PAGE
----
There’s been a long history of American government surveillance. From establishment of the FCC in 1934, to the Nixon wiretapping scandal in 1972 during Watergate, to the Electronic Communications Privacy Act (ECPA) IN 1986, to the Patriot Act established in 2001, America, as a super power, has been forced to create, execute and then re-create new laws and regulations regarding protection, security and surveillance.
Even The Homeland Security Department has not been around that long. It was created in 2003, and according to infoplease.com “The passage of the Homeland Security Act by Congress in November creates the Department of Homeland Security, a stand-alone, Cabinet-level department to further coordinate and unify national homeland security efforts.”
When times change, technology changes along with it. We don’t make a mix tape anymore when everything is digital. We don’t use a record player when we have an iPod. In the same vain, government doesn’t spy the same way, either.
In a recent Guardian.com article, Stingray was described as a “sophisticated cell phone dragnet equipment” that is now being used by another federal agency – the IRS.
How evasive is Stingray? Many people don’t realize that with a click of a button, a login to their email, a text to their best friend…all of this can be watched and analyzed, and you wouldn’t even know it. Gone are the days of the big white van parked outside your house with giant headphones listening in on a telephone conversation inside the house.
The technology is so sophisticated and covert now that millions could be tracked without their knowledge. The Guardian article goes on to say, “Nate Wessler, a staff attorney with the speech, privacy and technology project at the ACLU, told the Guardian: ‘The info showing that they are using Stingrays is generally consistent with the kinds of investigative tactics that they are engaging in, and it shows the wide proliferation of this very invasive surveillance technology. It’s used by dozens, perhaps hundreds, of local law enforcement, used by the usual suspects at the federal level, and if the IRS is using it, it shows just how far these devices have spread,’ Wessler said.”
How does the notion of Stingray affect our every day lives? Spying and surveillance happens more often than you think. Stingray is being used in volume: these devices are widely suspected to be used in police departments. Is your local police department intervening on your phone calls, your texts your chat conversations? What about all your online activity, like banking, shopping, emails, and the GPS location of your phone? It’s strange to think that if you’re making a quick trip to the grocery store for milk, your every move is followed. But it could be happening.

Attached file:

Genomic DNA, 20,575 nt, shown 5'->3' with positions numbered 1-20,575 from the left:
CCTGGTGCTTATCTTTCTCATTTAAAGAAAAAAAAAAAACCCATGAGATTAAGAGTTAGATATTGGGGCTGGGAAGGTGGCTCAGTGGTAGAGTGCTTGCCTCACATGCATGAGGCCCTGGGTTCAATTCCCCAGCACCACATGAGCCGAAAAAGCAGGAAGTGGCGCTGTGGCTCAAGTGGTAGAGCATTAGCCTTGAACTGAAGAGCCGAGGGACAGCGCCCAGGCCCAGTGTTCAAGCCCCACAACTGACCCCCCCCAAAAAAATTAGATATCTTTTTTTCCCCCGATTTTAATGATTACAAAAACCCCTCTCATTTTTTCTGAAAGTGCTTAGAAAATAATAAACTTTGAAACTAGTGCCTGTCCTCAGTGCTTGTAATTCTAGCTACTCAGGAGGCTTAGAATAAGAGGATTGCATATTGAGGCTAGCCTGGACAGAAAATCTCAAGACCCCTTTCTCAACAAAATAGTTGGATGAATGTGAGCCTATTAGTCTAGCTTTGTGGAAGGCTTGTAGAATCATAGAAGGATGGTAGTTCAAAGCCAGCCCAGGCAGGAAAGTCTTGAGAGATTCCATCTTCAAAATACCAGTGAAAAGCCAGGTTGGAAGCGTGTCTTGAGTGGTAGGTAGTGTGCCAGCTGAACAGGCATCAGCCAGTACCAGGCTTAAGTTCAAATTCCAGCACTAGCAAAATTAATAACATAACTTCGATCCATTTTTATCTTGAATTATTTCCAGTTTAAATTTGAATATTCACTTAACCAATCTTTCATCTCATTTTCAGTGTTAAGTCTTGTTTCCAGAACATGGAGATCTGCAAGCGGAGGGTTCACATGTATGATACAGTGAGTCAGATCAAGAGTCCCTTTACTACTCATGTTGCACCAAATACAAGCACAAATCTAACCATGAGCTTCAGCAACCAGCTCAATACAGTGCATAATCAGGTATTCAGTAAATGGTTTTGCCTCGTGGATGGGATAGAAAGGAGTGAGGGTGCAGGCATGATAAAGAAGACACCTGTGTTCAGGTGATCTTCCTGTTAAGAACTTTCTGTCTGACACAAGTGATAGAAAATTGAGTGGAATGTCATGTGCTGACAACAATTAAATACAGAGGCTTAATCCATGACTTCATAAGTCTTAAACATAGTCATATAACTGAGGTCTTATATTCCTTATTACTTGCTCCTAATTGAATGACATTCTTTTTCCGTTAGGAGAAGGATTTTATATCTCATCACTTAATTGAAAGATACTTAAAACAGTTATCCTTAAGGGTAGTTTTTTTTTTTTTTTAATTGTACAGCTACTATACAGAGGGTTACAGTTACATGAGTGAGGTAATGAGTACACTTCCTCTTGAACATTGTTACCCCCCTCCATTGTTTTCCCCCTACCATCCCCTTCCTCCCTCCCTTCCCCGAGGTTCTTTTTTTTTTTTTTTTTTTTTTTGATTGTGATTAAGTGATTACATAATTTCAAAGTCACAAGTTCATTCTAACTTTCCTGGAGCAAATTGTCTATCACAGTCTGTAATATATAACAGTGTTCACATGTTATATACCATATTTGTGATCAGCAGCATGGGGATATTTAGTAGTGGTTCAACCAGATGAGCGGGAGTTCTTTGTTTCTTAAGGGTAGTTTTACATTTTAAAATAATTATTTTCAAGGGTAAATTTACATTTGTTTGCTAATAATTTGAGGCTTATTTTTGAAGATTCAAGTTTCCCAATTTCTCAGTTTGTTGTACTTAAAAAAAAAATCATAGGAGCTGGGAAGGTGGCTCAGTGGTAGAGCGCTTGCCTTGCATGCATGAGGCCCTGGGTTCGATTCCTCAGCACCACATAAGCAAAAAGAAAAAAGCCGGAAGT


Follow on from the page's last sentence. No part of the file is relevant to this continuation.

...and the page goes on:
In the modern world, cell phone spying is crucial to the safety of our lives. We live and operate in a complex world. Data communication happens on millions of cell phones and computers, and hackers are always one step ahead of us, looking to impose harm. Drones can deliver our packages, but they can also surveil. And although technology changes at a rapid fire pace, cell phone spy software operates in the same protection mode that Stingray offers. And while the government and law enforcement agencies depend on Stingray to spy on cell phones, average consumers must rely upon products such as Highster Mobile and Auto Forward to satisfy their needs for spying on cell phones. These products are the smaller scale answer for the average person: affordable, easily usable and best of all, they’re already here and on the market. You don’t have to wait 50 more years. The future is now. It’s hard to believe that the futuristic James Bond world of spying and spy gadgets, which once seemed foreign, is here to stay.